I like to think that my writing has improved over those three years; the fact that I give away some of my earliest works for free now is a reflection on how rough some of those early stories were. As evidenced by the slow start, I may have been a bit premature in attempting to sell my works. If nothing else, I learned that I needed to package at least seven stories to justify the ninety-nine cent price tag. Lessons learned and all that.
My attempts to sell paper copies of my books were met with what I can only describe as a fantastic level of indifference (insert lamenting about how ‘nobody reads anymore’ here), but the opportunity to spread the word about my work and talk to like-minded individuals have made up for the lack of financial success. Luckily the financial costs are low and the potential for higher levels of success are there, so I press on.
Of course, there are things that I still need to work on; length in particular is something that still vexes me. I have at least one idea for a novella that I would like to complete someday, but only a few partially finished chapters sit unloved on my hard drive. I have also taken a few tentative steps towards writing different kinds of stories, but the majority of my works are still humorous (I hope). Marketing is another challenge that I am looking forward to addressing in the future.
As I enter my fourth year of being a self-published author, I can only hope that as I write and publish more, I sell more and who knows, maybe someday I will get to really say ‘take this job and shove it’ for good. As my fourth year begins, I have two follow-ups to The Rules of Tech Support in the works as well as another science fiction collection and of course, more furry stories.
Writing and publishing has been an adventure for me so far, and I hope that you (and many others!) will join me on what should be a fun ride in the years ahead. Thanks for reading.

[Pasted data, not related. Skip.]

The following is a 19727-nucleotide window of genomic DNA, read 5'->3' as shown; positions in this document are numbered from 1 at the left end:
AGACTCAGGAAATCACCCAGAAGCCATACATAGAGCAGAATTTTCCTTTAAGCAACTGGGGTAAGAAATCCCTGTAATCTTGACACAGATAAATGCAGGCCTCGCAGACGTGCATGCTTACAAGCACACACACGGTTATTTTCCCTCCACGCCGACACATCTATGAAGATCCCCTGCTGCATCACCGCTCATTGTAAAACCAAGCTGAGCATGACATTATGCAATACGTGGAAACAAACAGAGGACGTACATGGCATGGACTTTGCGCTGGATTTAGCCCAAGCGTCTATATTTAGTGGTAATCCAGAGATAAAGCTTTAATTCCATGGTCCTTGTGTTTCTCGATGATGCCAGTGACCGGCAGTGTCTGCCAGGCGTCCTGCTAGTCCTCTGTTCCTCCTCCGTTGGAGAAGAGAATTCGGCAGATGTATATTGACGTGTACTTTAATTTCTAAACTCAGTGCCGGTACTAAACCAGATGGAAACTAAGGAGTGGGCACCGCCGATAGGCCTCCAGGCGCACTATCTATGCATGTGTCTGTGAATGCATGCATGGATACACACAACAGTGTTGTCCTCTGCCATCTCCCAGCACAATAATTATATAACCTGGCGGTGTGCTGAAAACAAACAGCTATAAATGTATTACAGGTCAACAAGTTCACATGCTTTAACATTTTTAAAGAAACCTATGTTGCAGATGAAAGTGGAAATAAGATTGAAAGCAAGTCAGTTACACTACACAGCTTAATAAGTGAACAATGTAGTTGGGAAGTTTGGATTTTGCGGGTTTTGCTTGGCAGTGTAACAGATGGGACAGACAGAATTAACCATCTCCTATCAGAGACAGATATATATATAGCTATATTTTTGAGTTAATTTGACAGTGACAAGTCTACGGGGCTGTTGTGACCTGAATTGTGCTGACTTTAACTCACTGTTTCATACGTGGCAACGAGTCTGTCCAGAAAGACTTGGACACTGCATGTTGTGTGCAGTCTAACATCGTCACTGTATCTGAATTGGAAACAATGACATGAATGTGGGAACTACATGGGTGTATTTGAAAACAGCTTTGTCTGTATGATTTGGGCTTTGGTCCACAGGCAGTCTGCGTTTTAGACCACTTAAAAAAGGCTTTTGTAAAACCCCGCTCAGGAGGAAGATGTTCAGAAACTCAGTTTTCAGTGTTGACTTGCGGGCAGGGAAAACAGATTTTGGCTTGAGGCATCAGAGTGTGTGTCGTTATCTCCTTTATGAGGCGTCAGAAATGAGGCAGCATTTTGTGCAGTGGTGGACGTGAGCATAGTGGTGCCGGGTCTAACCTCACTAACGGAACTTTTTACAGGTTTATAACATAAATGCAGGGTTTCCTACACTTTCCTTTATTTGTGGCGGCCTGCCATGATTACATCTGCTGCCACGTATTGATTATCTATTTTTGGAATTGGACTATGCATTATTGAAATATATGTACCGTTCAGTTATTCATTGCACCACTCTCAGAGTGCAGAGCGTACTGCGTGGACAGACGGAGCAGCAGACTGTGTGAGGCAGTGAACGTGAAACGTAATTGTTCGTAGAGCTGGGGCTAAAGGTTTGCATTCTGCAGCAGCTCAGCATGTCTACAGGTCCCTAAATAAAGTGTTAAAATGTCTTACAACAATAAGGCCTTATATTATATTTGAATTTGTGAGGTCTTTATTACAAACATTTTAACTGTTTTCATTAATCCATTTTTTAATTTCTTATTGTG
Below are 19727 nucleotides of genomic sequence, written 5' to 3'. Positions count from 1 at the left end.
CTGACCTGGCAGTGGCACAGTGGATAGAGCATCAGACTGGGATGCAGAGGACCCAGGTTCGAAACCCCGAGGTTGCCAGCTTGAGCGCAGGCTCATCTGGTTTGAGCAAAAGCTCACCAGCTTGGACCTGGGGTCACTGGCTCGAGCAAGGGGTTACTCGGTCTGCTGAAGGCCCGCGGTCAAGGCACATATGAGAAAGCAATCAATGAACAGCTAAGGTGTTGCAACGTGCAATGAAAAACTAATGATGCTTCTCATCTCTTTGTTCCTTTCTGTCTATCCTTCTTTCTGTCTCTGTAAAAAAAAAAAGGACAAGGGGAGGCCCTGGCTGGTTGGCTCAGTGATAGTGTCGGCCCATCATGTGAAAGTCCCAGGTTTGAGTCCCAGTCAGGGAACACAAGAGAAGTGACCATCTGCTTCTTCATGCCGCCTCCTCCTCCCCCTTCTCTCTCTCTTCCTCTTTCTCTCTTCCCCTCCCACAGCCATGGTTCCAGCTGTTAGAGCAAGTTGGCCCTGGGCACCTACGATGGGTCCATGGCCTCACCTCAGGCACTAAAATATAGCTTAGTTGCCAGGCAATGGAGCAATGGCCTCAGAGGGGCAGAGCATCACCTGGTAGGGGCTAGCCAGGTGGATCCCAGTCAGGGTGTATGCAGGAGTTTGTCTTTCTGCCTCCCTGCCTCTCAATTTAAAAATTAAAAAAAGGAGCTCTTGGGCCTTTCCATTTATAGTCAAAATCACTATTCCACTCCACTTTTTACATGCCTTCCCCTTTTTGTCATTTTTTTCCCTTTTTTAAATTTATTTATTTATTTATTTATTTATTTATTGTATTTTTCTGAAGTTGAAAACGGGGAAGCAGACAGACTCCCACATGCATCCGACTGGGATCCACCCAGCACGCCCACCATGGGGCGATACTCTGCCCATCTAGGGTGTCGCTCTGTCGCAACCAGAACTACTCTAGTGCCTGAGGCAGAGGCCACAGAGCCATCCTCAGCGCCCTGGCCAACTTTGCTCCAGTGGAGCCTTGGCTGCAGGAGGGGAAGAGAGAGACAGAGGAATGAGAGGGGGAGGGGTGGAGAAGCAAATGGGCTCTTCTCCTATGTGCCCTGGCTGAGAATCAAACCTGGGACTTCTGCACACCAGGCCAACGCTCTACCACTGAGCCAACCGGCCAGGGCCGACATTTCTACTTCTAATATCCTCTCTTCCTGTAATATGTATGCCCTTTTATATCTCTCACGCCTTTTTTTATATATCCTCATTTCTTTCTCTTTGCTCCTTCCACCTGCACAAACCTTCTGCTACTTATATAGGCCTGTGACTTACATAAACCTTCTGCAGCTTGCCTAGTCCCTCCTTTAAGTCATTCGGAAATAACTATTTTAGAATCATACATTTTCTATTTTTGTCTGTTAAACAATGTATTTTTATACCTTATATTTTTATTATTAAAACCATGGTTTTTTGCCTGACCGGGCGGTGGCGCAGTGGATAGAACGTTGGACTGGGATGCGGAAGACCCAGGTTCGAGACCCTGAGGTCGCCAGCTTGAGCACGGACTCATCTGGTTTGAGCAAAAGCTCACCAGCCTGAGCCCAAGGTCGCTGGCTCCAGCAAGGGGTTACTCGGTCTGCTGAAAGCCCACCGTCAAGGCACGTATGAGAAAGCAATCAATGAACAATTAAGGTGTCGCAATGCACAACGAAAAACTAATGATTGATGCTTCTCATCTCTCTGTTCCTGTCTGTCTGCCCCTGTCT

When I started writing fiction, I didn’t give much thought into linking my short stories together or having them take place in a shared universe. As time went on, I did find myself putting some of them into a few distinct worlds:
“Earth Prime” is our home-sweet-dimension, and given that the majority of my stories involve some combination of furries, super-science, and fantasy, I don’t know that many of them actually take place here. I do have a few sci-fi stories that take place ‘twenty minutes into the future,’ that is, near enough for us to relate to them (I hope!).
“Earth-F” is a parallel version of our world inhabited by furries. These stories tend to be humorous and I like to ‘Hanna-Barbera’ the names in those stories. For example, in a story that took place in a television studio, an older character referred to old-time TV stars such as “Mewcille Ball” and “Droopy Sales.” I know, I know!
On “Earth H-minus” mankind has destroyed itself in what becomes known as the “Final War” and after their intelligence has been increased due to increased mutations, the furries eventually inherit the Earth. One as-yet unpublished story takes places in a period where humans and furries coexist, though not harmoniously. Society is eventually rebuilt by the furries but I haven’t quite hammered out the predator/prey relationship rules yet or if the humans were completely eradicated. Yeah, its not exactly a happy place.
The ‘Enchanted Forest’ stories obviously happen in a fantasy world, but I haven’t done much there (like come up with a clever name) though it has been established that magic does have limits. For now, anyway.
I should probably sit down and figure out just where all my stories fit, because inevitably some reader out there is going to try to ‘connect the dots’ and completely screw it up. Well, assuming I haven’t already! 😀